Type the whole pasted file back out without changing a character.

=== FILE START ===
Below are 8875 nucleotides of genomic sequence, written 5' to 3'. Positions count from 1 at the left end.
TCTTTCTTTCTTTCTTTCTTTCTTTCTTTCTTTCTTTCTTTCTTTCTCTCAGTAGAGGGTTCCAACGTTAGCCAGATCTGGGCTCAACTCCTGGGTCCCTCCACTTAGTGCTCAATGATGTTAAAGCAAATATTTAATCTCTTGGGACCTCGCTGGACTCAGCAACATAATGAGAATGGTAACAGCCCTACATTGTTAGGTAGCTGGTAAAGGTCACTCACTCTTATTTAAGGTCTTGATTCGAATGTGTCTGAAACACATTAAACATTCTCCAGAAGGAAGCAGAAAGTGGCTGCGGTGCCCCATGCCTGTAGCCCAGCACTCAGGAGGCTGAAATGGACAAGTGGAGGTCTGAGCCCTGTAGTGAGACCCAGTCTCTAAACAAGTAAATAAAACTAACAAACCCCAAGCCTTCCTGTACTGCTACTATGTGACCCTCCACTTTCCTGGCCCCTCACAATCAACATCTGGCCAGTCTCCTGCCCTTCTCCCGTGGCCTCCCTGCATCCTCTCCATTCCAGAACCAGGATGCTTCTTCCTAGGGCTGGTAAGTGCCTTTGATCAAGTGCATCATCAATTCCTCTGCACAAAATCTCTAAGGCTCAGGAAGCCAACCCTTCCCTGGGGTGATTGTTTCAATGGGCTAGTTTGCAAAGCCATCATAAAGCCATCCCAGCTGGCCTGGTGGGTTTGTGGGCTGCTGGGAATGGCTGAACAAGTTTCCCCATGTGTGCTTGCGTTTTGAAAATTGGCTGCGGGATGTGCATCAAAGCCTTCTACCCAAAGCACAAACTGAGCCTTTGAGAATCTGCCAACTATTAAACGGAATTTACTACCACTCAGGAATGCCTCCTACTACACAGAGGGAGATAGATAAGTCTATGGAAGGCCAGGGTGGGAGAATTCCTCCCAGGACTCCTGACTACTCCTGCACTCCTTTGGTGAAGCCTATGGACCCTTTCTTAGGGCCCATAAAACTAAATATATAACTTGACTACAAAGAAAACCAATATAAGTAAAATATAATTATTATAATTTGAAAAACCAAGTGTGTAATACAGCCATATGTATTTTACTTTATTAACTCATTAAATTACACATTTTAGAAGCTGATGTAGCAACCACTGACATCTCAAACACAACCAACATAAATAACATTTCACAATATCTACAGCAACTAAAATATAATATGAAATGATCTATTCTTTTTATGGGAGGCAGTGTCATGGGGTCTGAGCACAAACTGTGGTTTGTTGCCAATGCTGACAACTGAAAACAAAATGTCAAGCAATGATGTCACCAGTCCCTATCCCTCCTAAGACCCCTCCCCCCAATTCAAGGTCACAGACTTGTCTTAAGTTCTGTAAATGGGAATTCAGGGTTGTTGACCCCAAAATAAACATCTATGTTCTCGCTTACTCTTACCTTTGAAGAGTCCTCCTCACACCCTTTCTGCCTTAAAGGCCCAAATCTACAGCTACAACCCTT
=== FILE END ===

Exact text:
Below are 8875 nucleotides of genomic sequence, written 5' to 3'. Positions count from 1 at the left end.
TCTTTCTTTCTTTCTTTCTTTCTTTCTTTCTTTCTTTCTTTCTTTCTCTCAGTAGAGGGTTCCAACGTTAGCCAGATCTGGGCTCAACTCCTGGGTCCCTCCACTTAGTGCTCAATGATGTTAAAGCAAATATTTAATCTCTTGGGACCTCGCTGGACTCAGCAACATAATGAGAATGGTAACAGCCCTACATTGTTAGGTAGCTGGTAAAGGTCACTCACTCTTATTTAAGGTCTTGATTCGAATGTGTCTGAAACACATTAAACATTCTCCAGAAGGAAGCAGAAAGTGGCTGCGGTGCCCCATGCCTGTAGCCCAGCACTCAGGAGGCTGAAATGGACAAGTGGAGGTCTGAGCCCTGTAGTGAGACCCAGTCTCTAAACAAGTAAATAAAACTAACAAACCCCAAGCCTTCCTGTACTGCTACTATGTGACCCTCCACTTTCCTGGCCCCTCACAATCAACATCTGGCCAGTCTCCTGCCCTTCTCCCGTGGCCTCCCTGCATCCTCTCCATTCCAGAACCAGGATGCTTCTTCCTAGGGCTGGTAAGTGCCTTTGATCAAGTGCATCATCAATTCCTCTGCACAAAATCTCTAAGGCTCAGGAAGCCAACCCTTCCCTGGGGTGATTGTTTCAATGGGCTAGTTTGCAAAGCCATCATAAAGCCATCCCAGCTGGCCTGGTGGGTTTGTGGGCTGCTGGGAATGGCTGAACAAGTTTCCCCATGTGTGCTTGCGTTTTGAAAATTGGCTGCGGGATGTGCATCAAAGCCTTCTACCCAAAGCACAAACTGAGCCTTTGAGAATCTGCCAACTATTAAACGGAATTTACTACCACTCAGGAATGCCTCCTACTACACAGAGGGAGATAGATAAGTCTATGGAAGGCCAGGGTGGGAGAATTCCTCCCAGGACTCCTGACTACTCCTGCACTCCTTTGGTGAAGCCTATGGACCCTTTCTTAGGGCCCATAAAACTAAATATATAACTTGACTACAAAGAAAACCAATATAAGTAAAATATAATTATTATAATTTGAAAAACCAAGTGTGTAATACAGCCATATGTATTTTACTTTATTAACTCATTAAATTACACATTTTAGAAGCTGATGTAGCAACCACTGACATCTCAAACACAACCAACATAAATAACATTTCACAATATCTACAGCAACTAAAATATAATATGAAATGATCTATTCTTTTTATGGGAGGCAGTGTCATGGGGTCTGAGCACAAACTGTGGTTTGTTGCCAATGCTGACAACTGAAAACAAAATGTCAAGCAATGATGTCACCAGTCCCTATCCCTCCTAAGACCCCTCCCCCCAATTCAAGGTCACAGACTTGTCTTAAGTTCTGTAAATGGGAATTCAGGGTTGTTGACCCCAAAATAAACATCTATGTTCTCGCTTACTCTTACCTTTGAAGAGTCCTCCTCACACCCTTTCTGCCTTAAAGGCCCAAATCTACAGCTACAACCCTT